The year between my 12th and 13th birthday, I likely took over 10 exams. These were not the usual middle school in-school and benchmark tests. These rigorous sessions were kick-butt collages of questions, essays and interviews designed to assess my knowledge, understanding and ability to apply my learning in tangible, relevant ways. This progressive testing took place over 30 years ago. Then it was alternative albeit effective, and now, despite a societal tendency to hit the default button of stale testing, the process and reasoning behind it deserves a welcome comeback.
Back then, these tests were a part of an intense vetting and recruitment process for students interested in attending exclusive private and prep schools. Naturally students needed to pass specific school entrance tests, offer up excellent grades and a track record of “gifted” or advanced course work. Check, check, check.
The tests included essays. Multiple-choice Q&A, no way. This method was deemed too easy and not reflective of knowledge. The essays were personal and reflective, but I later realized, was a means to differentiate applicants (some like myself are better essayists than test takers) and allow room for creative expression and deeper understanding. The essay questions varied from deep to seemingly shallow, creative to analytical - all begging for a tango of sharing relevance between facts, current worldly events and personal connection. The interviews were more like casual chats with teachers, cognitive experts, administrators, current students and alum of the program. The conversations were 1:1, panel interviews and group sessions. What were they looking for? Versatility, independence, collaborative and communication skills, open-mindedness, respect and integrity. Full-on, comprehensive and in alignment with a holistic educational approach.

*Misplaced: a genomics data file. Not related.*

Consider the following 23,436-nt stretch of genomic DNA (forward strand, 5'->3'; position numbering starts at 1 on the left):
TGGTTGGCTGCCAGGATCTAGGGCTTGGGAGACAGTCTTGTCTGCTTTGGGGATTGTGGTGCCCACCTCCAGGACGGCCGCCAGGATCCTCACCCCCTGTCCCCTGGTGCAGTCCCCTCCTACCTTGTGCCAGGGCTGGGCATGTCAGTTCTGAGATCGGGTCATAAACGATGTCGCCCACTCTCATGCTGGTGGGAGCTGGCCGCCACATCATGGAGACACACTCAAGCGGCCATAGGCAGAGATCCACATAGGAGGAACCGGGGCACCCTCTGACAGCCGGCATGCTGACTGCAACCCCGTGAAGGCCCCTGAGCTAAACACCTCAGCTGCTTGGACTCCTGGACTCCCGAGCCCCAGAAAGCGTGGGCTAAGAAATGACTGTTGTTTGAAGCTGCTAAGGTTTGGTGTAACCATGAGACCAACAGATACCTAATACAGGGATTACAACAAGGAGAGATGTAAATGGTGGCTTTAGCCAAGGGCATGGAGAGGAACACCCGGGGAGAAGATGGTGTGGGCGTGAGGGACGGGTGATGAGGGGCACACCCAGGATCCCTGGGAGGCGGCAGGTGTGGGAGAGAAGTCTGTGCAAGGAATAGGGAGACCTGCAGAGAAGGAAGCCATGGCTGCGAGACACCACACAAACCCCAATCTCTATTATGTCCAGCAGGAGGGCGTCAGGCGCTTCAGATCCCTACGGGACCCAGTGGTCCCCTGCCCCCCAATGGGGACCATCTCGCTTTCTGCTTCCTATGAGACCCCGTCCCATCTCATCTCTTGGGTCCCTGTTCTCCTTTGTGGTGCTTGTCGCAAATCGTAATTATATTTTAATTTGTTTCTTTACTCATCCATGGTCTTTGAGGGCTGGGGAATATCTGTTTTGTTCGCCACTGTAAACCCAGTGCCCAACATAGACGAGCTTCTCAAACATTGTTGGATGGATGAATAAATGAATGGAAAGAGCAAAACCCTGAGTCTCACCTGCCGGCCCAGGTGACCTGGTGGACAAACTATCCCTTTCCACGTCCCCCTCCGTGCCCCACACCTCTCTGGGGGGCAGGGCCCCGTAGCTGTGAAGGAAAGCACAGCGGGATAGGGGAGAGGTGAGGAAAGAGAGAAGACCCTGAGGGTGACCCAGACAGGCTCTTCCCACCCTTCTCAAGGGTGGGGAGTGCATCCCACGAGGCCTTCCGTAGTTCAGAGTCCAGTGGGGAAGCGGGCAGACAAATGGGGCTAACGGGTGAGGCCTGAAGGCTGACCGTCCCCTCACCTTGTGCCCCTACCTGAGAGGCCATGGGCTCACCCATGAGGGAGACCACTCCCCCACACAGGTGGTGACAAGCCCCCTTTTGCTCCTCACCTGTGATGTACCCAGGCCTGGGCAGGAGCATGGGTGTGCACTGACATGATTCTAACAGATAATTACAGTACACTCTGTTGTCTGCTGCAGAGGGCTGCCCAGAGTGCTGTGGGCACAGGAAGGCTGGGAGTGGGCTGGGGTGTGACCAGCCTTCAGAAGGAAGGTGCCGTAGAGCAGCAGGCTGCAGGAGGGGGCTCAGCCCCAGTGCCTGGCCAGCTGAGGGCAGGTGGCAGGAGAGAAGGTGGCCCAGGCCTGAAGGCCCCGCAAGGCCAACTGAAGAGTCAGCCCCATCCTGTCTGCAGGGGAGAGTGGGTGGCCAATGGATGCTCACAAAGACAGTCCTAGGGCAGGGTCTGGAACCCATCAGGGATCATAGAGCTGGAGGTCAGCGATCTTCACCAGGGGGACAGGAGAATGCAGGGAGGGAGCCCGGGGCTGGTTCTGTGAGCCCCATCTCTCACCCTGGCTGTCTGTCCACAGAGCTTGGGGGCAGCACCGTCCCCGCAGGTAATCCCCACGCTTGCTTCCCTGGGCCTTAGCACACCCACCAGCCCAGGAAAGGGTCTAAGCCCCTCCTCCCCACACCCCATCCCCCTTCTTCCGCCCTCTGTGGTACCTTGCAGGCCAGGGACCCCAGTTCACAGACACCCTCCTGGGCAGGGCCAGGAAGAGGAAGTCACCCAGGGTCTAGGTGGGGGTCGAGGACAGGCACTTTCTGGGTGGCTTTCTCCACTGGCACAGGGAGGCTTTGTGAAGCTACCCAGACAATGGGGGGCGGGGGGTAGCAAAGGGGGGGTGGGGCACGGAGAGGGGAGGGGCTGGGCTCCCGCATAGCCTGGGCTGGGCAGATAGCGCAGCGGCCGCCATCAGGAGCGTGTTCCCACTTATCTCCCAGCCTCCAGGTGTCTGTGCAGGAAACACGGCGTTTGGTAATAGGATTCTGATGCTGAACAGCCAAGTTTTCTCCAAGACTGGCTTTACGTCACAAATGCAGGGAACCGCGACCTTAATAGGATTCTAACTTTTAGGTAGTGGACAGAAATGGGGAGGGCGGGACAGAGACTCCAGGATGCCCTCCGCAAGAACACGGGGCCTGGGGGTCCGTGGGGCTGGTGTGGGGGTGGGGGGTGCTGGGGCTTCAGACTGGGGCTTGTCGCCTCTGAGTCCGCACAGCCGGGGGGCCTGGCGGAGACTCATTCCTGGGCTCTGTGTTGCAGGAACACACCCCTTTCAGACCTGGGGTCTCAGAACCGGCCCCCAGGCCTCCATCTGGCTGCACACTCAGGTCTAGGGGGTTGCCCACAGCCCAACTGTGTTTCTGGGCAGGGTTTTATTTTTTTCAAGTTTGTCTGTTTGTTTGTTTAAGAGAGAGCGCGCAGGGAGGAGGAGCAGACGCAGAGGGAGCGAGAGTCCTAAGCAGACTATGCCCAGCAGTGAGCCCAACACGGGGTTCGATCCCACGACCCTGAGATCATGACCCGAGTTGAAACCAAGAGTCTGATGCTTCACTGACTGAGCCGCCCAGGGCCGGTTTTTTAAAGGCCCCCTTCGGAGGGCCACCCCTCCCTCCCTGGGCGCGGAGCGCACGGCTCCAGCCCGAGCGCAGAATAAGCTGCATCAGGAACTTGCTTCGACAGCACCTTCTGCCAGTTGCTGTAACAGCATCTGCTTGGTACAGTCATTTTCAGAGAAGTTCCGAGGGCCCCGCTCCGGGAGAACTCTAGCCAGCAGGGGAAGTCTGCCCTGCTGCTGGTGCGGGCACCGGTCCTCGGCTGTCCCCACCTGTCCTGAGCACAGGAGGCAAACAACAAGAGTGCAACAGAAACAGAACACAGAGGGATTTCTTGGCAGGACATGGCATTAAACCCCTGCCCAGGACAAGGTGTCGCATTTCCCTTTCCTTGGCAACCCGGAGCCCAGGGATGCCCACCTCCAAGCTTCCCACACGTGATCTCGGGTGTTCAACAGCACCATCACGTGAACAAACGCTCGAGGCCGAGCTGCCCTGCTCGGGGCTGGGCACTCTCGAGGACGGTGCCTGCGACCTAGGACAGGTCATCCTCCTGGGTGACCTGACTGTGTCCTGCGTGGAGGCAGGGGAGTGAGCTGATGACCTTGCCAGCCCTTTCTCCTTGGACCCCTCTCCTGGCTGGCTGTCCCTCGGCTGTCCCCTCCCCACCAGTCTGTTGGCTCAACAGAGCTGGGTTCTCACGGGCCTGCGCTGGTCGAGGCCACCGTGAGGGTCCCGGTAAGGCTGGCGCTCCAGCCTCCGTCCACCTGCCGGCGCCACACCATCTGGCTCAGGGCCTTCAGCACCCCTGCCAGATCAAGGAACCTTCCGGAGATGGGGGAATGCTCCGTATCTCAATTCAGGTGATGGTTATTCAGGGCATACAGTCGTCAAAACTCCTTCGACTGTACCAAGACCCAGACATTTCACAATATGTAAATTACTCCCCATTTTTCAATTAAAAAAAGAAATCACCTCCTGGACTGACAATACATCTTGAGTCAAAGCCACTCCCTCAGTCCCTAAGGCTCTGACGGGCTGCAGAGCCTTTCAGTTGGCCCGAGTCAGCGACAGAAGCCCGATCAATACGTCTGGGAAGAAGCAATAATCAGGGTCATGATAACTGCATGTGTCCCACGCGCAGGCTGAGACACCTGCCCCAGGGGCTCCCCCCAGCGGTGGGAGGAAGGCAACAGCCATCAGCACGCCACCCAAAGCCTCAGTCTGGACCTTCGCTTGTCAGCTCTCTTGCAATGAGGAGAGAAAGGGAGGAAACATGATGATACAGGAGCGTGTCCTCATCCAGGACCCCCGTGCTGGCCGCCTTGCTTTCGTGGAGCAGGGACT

How does this tale of my boarding school application process relate to home/unschooling? Everything. Even when families opt to remove their children out of traditional schooling structure, they sometimes cling to the familiar teaching, learning and assessment framework. If the education model is going to change, assessment approaches and tools need to change too. Despite being grade and outcome focused, teachers, educators and even some homeschoolers tend to put assessment strategies last on their list of priorities. We offer our children print-outs and tests as opposed to presentations, essays and projects to track and evaluate their learning. Here’s the thing - you can’t assess what you are unclear about. This means, both you as the teaching parent and your child need to determine what they will learn, how they will learn, and how best they will demonstrate their knowledge and understanding. Sound complicated? At The Little School Project, we advocate inquiry-based and constructivist best practices, which means students are presented with a need to know and are encouraged to take ownership over their learning; which in turn allows them to construct meaning and value to what and how they learn. Simply put - instead of answering the question of what children need to know and be able to do, we ask, “Why do we need to know this or do that?”
When the shift from merely knowing and doing better turns to face understanding the importance, relativity, universality, transferability, the evaluation process must expand to hold the abundance of what the child has learned.